diabetestalk.net

Respiratory Acidosis Compensation

Share on facebook

4.2 Respiratory Acidosis - Causes

Acid-Base Physiology The arterial pCO2 is normally maintained at a level of about 40 mmHg by a balance between production of CO2 by the body and its removal by alveolar ventilation. If the inspired gas contains no CO2 then this relationship can be expressed by: paCO2 is proportional to VCO2 / VA where: VCO2 is CO2 production by the body VA is Alveolar ventilation An increase in arterial pCO2 can occur by one of three possible mechanisms: Presence of excess CO2 in the inspired gas Decreased alveolar ventilation Increased production of CO2 by the body CO2 gas can be added to the inspired gas or it may be present because of rebreathing : Anaesthetists are familiar with both these mechanisms. In these situations, hypercapnia can be induced even in the presence of normal alveolar ventilation and normal carbon dioxide production by the body. An adult at rest produces about 200mls of CO2 per minute: this is excreted via the lungs and the arterial pCO2 remains constant. An increased production of CO2 would lead to a respiratory acidosis if ventilation remained constant. The system controlling arterial pCO2 is very efficient (ie rapid and effective) and any increase in pCO2 very promptly re Continue reading >>

Share on facebook

Popular Questions

  1. alih92

    Whenever I do keto, I end up lasting for about 1-2 weeks cuz the god damn carb up days kill me.
    So I've decided this time, ONLY ONE CARBUP DAY on the last WORKOUT DAY of the week, if I workout 4x a week then it's a sunday, if 3x its a saturday.
    Now I realize that I still have to eat below maintenance to lose weight. I've lost a LOT of water weight this week. Monday I was 194-196, today this morning I was 177, drank some water and ate breakfast was 183, after gym 186 lol.
    Okay I have a basic understanding of carb up days, HIGH CARBS/HIGH PROTEIN, LOW LOW FAT. I'm guessing Carbs + Fats = all the weight will be regained.
    I'm deciding to eat carbs only half day (morning), they will consist of TWO of these meals (Spaghetti/Mozarella/Chicken Breasts OR THIGHS, Grilled Chicken Sandwhich in a bun, or Grilled Chicken with rice AND OR a buttered baked potato).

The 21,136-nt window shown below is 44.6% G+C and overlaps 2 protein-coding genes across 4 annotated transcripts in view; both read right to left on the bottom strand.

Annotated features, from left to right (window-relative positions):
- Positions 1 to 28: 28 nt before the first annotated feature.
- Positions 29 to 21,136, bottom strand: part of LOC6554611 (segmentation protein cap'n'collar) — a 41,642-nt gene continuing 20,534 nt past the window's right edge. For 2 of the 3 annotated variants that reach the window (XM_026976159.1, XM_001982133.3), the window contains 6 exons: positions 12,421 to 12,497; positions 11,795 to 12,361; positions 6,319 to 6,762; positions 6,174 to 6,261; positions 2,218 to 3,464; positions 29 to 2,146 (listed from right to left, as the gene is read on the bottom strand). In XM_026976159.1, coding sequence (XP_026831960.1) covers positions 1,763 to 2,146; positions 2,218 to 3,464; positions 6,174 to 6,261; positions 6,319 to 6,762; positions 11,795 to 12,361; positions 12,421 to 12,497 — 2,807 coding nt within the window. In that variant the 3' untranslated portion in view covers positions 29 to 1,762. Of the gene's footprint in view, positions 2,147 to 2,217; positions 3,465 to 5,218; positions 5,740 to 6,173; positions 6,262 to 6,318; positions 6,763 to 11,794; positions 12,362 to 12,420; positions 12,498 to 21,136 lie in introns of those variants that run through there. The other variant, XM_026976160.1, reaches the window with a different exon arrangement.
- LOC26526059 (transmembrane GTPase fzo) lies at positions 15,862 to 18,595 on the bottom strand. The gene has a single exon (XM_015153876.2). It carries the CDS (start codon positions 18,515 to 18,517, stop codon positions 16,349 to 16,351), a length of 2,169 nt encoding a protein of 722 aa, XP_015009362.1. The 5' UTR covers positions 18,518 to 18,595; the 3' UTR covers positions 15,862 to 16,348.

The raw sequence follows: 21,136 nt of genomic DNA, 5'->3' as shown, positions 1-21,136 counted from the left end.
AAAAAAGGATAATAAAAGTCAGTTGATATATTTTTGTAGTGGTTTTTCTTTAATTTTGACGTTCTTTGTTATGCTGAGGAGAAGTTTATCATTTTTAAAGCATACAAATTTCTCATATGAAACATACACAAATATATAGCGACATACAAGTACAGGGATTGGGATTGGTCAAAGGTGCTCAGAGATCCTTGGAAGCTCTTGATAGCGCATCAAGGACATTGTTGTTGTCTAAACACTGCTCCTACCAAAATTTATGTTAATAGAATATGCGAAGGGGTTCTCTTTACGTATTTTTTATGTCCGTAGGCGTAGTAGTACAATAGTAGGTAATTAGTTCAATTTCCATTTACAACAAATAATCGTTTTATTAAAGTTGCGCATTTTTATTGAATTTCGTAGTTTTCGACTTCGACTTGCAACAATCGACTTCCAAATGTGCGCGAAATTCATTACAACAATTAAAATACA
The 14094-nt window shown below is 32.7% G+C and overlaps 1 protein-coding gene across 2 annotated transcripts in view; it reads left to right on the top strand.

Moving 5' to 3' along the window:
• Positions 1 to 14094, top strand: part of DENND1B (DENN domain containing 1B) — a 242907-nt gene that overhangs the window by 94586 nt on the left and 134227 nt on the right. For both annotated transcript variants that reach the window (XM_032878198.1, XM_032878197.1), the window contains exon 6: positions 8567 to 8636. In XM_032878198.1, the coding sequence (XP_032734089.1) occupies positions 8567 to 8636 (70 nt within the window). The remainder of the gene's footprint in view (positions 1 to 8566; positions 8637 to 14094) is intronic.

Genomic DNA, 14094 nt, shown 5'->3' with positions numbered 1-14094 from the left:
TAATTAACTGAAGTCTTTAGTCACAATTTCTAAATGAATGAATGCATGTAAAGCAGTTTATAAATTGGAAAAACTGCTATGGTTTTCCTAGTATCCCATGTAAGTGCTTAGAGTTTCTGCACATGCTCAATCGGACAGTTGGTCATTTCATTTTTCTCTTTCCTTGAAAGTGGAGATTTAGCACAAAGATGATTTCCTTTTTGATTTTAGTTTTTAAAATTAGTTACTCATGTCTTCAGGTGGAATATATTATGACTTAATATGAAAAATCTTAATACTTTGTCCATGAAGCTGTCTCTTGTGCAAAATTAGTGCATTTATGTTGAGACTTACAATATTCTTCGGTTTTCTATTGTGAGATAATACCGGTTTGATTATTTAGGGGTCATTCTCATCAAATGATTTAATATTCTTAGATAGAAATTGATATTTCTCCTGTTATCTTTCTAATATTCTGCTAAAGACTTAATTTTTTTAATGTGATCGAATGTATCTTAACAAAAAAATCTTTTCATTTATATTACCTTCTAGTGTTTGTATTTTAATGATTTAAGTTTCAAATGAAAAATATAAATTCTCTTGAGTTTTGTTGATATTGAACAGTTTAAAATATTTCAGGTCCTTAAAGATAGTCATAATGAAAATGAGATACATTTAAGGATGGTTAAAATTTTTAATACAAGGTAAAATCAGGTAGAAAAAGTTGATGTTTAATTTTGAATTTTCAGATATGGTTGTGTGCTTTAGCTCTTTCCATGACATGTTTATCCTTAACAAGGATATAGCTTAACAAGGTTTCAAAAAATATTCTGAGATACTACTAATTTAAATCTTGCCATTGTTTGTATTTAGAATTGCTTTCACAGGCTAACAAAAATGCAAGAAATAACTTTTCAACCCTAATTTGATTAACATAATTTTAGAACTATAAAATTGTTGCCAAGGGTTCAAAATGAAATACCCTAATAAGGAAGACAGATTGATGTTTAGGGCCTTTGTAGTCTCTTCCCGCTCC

After around 2-3, I will workout, High Reps/High Sets/Little Rests and deplete my glycogen stores and then top it off with 45 minutes LISS.

  2. SuperRook

    How long have you been on the diet for?
    What are you specs? (Weight, BF%)
    You want to have your refeed as your last meal of the day.
    You do not need to eat below maintenence.
    The main reason to keep fats lower is just to have more room for carbs to be absorbed.
    You want to gain weight on this day as it shows that you have replenished your muscles with glycogen.
    Weigh yourself in the morning of your refeed day. This is your "BASELINE WEIGHT"
    Then again before bed or the next morning. This is to ensure you gained and had a proper refeed
    The goal is to get back to "baseline weight" within 2-3 days and then lose 1-3 pounds by your next refeed.
    Eat what you are craving and keep carbs very high.

  3. alih92

    Originally Posted by SuperRook
    How long have you been on the diet for?
    What are you specs? (Weight, BF%)
    You want to have your refeed as your last meal of the day.
    You do not need to eat below maintenence.
    The main reason to keep fats lower is just to have more room for carbs to be absorbed.
    You want to gain weight on this day as it shows that you have replenished your muscles with glycogen.
    Weigh yourself in the morning of your refeed day. This is your "BASELINE WEIGHT"
    Then again before bed or the next morning. This is to ensure you gained and had a proper refeed